February 27, 2024

After Deadly E.coli Outbreak, No Petting Zoo at Cleveland County Fair

The Cleveland County Fair in North Carolina won’t have a petting zoo this year. Organizers of the fair, which opens next week, decided against it after an E.coli outbreak linked to last year’s petting zoo sickened 106 people. Most of those who became ill were children, one of whom died.

Petting ZooHeavy rains caused runoff  that was a likely factor in widespread contamination of the area surrounding the petting zoo exhibit, according to the North Carolina Department of Health and Human Services. This year, fairgoers will not be able to touch the animals, which will be displayed in gated areas, and must walk through hand washing stations before entering and leaving each exhibit.

E.coli outbreaks have been linked to a number of fairs with live animal exhibits. A 2011 outbreak at the North Carolina State Fair in Raleigh sickened 25 people, four of whom developed hemolytic uremic syndrome (HUS) which can cause kidney failure, seizure, stroke and coma.  In 2004, another outbreak linked to the North Carolina State Fair petting zoo, sickened 187, 15 of whom developed HUS.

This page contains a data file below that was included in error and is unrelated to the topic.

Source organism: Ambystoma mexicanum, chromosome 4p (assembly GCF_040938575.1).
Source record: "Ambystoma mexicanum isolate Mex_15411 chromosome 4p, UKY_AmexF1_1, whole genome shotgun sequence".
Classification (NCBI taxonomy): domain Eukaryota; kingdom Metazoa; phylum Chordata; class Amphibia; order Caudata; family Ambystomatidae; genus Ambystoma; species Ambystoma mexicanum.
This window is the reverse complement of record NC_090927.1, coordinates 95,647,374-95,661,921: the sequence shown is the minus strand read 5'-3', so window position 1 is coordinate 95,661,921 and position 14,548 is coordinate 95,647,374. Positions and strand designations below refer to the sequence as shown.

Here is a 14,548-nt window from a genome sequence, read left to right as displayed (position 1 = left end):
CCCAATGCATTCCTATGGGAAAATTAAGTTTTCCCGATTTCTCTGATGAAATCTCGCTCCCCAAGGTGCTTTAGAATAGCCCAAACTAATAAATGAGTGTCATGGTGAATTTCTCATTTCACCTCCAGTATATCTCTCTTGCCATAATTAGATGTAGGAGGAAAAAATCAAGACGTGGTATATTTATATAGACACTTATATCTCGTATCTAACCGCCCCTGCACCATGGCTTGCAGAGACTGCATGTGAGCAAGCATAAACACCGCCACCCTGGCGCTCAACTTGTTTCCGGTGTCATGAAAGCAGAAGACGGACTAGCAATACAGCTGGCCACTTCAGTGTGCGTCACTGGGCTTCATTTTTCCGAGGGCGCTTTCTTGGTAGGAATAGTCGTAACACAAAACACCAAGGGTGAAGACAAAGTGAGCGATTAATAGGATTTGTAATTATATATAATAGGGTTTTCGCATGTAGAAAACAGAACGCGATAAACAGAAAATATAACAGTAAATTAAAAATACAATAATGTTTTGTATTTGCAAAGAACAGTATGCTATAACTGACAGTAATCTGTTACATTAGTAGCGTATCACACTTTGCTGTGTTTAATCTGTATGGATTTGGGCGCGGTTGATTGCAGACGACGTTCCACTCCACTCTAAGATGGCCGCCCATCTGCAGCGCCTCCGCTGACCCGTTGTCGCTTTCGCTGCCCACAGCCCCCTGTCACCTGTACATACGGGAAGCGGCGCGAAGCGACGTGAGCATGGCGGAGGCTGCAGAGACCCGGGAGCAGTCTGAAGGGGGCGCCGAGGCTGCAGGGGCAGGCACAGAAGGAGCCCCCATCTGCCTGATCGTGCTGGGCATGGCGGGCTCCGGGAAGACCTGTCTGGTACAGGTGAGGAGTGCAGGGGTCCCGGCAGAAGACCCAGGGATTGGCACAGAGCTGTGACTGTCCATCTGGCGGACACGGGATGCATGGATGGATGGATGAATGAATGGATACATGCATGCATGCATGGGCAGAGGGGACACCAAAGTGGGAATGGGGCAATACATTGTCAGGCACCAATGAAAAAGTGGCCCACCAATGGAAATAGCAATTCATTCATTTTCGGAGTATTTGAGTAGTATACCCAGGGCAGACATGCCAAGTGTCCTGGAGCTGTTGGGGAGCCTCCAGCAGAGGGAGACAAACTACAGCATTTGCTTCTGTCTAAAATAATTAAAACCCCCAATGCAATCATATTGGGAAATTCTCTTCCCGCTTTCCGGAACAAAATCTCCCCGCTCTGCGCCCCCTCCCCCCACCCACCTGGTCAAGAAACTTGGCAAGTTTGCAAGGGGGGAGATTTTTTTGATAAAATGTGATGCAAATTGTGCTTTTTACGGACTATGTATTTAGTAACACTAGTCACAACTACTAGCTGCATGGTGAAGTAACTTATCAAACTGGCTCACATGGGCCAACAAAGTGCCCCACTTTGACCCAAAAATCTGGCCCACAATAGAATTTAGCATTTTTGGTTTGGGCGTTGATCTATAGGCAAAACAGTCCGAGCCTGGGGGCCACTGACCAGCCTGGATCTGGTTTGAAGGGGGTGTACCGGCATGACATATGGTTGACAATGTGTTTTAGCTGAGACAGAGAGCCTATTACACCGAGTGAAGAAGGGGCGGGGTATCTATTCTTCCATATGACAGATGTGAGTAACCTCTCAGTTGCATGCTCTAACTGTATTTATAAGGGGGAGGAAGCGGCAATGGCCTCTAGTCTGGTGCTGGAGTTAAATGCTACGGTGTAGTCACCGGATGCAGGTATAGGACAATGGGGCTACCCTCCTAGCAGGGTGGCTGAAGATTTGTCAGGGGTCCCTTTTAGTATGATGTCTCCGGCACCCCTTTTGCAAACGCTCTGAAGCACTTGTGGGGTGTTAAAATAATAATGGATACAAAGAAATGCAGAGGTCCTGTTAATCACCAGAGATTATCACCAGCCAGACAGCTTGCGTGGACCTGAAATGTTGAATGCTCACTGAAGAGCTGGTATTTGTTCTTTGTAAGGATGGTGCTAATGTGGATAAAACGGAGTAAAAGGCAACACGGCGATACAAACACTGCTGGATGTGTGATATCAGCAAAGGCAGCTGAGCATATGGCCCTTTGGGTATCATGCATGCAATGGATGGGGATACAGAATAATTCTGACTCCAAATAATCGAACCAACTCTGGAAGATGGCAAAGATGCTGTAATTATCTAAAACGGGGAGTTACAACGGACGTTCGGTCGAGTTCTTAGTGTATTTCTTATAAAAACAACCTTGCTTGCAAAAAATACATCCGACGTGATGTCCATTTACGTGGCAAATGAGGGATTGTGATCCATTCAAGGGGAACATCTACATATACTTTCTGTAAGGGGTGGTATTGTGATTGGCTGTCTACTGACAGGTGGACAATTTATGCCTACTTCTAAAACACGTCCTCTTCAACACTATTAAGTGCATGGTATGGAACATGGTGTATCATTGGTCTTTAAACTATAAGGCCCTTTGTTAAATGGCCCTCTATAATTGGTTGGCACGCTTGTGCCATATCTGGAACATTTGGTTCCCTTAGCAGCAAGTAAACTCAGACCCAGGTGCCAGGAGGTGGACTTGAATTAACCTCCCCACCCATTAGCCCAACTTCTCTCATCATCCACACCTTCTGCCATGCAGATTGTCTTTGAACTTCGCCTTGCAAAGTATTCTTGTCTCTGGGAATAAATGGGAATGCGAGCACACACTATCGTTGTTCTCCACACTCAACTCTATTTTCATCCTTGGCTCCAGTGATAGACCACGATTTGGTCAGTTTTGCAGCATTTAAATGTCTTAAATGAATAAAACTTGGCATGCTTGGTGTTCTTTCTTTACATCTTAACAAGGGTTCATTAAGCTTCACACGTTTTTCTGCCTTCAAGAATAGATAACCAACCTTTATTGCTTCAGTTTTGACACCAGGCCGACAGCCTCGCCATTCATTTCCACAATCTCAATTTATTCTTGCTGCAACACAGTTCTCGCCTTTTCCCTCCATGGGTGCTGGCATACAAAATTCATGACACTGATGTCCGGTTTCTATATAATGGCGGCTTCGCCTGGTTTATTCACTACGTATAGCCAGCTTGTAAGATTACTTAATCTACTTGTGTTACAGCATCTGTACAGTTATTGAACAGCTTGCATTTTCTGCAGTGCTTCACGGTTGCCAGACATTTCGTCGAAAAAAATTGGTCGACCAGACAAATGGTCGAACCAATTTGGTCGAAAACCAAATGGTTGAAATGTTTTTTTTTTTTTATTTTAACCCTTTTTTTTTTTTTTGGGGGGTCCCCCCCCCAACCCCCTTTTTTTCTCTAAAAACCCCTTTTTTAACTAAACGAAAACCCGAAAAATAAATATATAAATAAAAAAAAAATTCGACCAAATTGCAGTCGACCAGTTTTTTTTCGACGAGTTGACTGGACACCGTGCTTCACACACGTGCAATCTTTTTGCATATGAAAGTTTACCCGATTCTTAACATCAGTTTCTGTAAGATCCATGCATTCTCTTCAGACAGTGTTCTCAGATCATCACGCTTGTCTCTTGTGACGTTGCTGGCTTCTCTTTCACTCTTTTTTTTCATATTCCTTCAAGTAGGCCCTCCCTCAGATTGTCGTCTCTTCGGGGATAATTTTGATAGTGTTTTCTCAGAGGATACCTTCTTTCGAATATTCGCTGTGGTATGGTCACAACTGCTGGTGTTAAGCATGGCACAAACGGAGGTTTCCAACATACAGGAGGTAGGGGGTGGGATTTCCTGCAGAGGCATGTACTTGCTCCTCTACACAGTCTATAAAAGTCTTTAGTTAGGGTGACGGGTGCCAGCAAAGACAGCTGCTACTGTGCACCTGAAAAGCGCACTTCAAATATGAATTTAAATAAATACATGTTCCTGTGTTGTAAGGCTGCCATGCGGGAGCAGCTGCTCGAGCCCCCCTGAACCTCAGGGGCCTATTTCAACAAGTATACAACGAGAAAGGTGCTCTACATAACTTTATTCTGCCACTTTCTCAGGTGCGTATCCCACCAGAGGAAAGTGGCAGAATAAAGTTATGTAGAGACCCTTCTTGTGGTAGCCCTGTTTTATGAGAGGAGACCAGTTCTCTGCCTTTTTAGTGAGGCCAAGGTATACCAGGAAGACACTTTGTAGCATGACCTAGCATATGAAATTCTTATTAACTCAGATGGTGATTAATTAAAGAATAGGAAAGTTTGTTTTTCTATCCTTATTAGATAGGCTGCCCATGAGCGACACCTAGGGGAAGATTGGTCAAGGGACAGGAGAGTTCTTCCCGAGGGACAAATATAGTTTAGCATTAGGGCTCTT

Other examples include: the 2011 Fond du Lac County Fair in Wisconsin , where an 18-month old was hospitalized with an E. coli infection after attending the fair; the 2011 Hendricks County Fair in Indiana, where a five-year-old girl died of an E. coli infection after attending the fair, the 2010 Northwestern Michigan Fair where three children who attended the fair contracted E. coli poisoning; and the 2010 Rush County Fair in Indiana where a four-year-old girl was hospitalized with HUS after attending the fair.

E.coli is a bacteria that lives in the intestines of animals. When it is shed in their feces, microscopic amounts of feces can get on animals’ fur and then be transferred on to the hands of children who pet them and then touch their faces, food, pacifiers, bottles or sippy cups. Thorough hand washing with soap and running water can prevent illness, but only if it is done after the child pets the animal and before he or she touches anything else.

It is for this reason that the Centers for Disease Control and Prevention (CDC) recommends that children under five not handle live animals and that children older than that do so with adult supervision. Public health officials remind fairgoers to look for functioning hand washing stations before attending an animal exhibit, alcohol-based hand sanitizers are not an effective substitute for hand washing.


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